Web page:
Marty hunched up his shoulders. “I don’t know any of these people! How could they…I mean…”
“I just noticed it myself,” Alan said.
“Ah…um…” Marty scrolled and scrolled and scrolled.
“Not for nothing, but what’re you running over there?” Alan asked. “A satellite office of the Westboro Baptist Church or something?”
“There’s like a hundred one-star reviews since noon!” Alan said. “In fact, there’s nothing but one-star reviews.”
“And you really don’t want to see the Facebook page, trust me.”
I would give this place NO Stars if I could!! Its full of homophobic Christian bigots!!!!
worst service ever. Would not recommend
LOVE WINS HATE LOSES TUCK FRUMP
Never ever go to Cake Boat. They push their hate-filled religion on you the second you come through the door. The old guy called my friend “a dyke who eats at the Y” for wanting a wedding cake for her gay paraplegic partner of color with PTSD, and kicked us out. There are better cake shops around, like Lily’s Sweets & Stuff on 14th and Pine. 303-720-5968.
the owner called me a faggot and told me he shits in the chocolate ganache
Worst service ever. It smells like pee and mothballs inside, and I saw a rat in the back. Also, they’re homophobic bigots.
FUCK U AND UR H8 JESUS SUCKS RHINO BALLS
“Did you really call a guy a…a faggot?” Alan said.
“No!” Marty shouted into the phone. “Of course not! Do you really think I’d do that?”
“Well, no, I guess not, but what the heck’s going on? What happened today?”
Marty gave the Lazy Susan one last quarter turn, pulled the icing smoother away from the side of the cake, and cocked his head. Overall, he’d done a good job. The surface was as smooth as plaster and even all the way around. Just had to press the gold dragees into the top, and—
“Marty?” Agnes called from the front.
He glanced at the clock. Just ten minutes before opening. “Yes, dear?”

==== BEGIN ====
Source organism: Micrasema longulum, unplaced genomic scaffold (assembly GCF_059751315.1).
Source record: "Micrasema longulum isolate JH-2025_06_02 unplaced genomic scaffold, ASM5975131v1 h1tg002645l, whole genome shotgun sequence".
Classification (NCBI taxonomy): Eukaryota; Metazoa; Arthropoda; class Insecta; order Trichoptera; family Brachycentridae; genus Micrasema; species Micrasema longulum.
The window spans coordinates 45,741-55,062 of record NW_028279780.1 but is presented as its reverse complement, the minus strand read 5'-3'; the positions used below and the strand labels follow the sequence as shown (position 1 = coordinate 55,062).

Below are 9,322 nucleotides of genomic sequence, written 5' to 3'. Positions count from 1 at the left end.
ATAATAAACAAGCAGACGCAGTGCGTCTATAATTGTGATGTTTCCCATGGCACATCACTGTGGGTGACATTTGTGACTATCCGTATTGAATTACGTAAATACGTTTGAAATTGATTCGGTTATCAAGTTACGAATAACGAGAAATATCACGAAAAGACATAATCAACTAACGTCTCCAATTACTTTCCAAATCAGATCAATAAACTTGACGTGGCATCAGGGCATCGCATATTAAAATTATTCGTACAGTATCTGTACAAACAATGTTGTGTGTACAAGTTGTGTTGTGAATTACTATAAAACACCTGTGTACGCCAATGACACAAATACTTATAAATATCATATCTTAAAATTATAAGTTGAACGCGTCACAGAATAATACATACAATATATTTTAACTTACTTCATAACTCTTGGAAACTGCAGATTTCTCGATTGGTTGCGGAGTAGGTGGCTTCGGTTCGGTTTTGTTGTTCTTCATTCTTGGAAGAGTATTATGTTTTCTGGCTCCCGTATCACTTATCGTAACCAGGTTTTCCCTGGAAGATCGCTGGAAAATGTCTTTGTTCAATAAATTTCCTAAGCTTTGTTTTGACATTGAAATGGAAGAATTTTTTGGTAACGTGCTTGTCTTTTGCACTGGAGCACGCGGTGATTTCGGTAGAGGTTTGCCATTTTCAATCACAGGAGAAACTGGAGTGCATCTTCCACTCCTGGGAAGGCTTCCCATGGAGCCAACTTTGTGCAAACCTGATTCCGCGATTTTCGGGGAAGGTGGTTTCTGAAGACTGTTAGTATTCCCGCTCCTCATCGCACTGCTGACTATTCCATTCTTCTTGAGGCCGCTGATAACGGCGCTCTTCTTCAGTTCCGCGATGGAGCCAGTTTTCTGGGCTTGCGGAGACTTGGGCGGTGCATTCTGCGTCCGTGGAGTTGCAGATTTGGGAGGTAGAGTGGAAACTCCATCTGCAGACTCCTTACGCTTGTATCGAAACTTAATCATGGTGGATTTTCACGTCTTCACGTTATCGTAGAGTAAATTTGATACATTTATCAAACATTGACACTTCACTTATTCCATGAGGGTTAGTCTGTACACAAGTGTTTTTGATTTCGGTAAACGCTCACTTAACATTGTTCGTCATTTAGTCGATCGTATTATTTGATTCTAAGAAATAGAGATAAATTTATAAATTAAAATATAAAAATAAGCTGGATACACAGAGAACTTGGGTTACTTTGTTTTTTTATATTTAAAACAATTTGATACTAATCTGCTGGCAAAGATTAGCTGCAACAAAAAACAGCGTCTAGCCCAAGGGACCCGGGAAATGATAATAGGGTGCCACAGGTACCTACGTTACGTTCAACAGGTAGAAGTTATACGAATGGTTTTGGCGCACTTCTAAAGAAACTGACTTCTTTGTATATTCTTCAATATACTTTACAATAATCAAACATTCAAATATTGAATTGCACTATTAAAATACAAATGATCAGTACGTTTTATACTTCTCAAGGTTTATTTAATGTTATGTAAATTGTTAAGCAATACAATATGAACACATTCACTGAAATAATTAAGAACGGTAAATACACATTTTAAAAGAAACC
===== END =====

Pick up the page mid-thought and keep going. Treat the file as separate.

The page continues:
“You’d better come see this,” she said.
On any other day this would be a troubling suggestion. But after yesterday, with the horrible online comments from people who had probably never even been near the shop, it filled him with fear.
“Coming.” Wiping his now-moist palms on his apron, he pushed through the doors to the front room and moved to stand next to Agnes, who was biting her knuckle and staring out the front window. “Huh. Isn’t that…”
“Yes, that’s definitely the Channel 9 Eyewitness News truck parked in the handicapped space in front of our shop,” Agnes said.
“Yes, that’s definitely that investigative reporter girl Chelsea Gonzalez,” Agnes said.
“Yes, she’s definitely telling those angry people with the signs where to stand,” Agnes said.
“Yes, they’re definitely fixing to protest something in front of our shop,” Agnes said.
“Yes,” Agnes said, and held his hand.
The protest signs that stood out the most were the Love Wins rainbow affairs, printed in bright colors and held high. They put the hand-drawn Take Your Christian Hate Elsewhere and Jesus Had Two Dads signs to shame. Preprinted EQUAL LOVE and STOP THE H8 banners were well-represented, as were numerous densely-written signs that no one standing further than a foot away could read, let alone understand. And there, way in the back, were a few Queers for Palestine and This Pussy Grabs Back signs, complete with bearers wearing pink keffiyehs and pussy hats, respectively.
“You know I didn’t say any of those things,” Marty said. “Right? I never called anyone a—”
“Cut it out,” Agnes said, and squeezed his hand, hard. “We’ve been married almost forty years. I know you better than you know yourself.”
“You’ve been saying that for almost forty years, too.”
“Mmm. Time to open.”
(You can read the rest of the story in Appalling Stories: 13 Tales of Social Injustice.)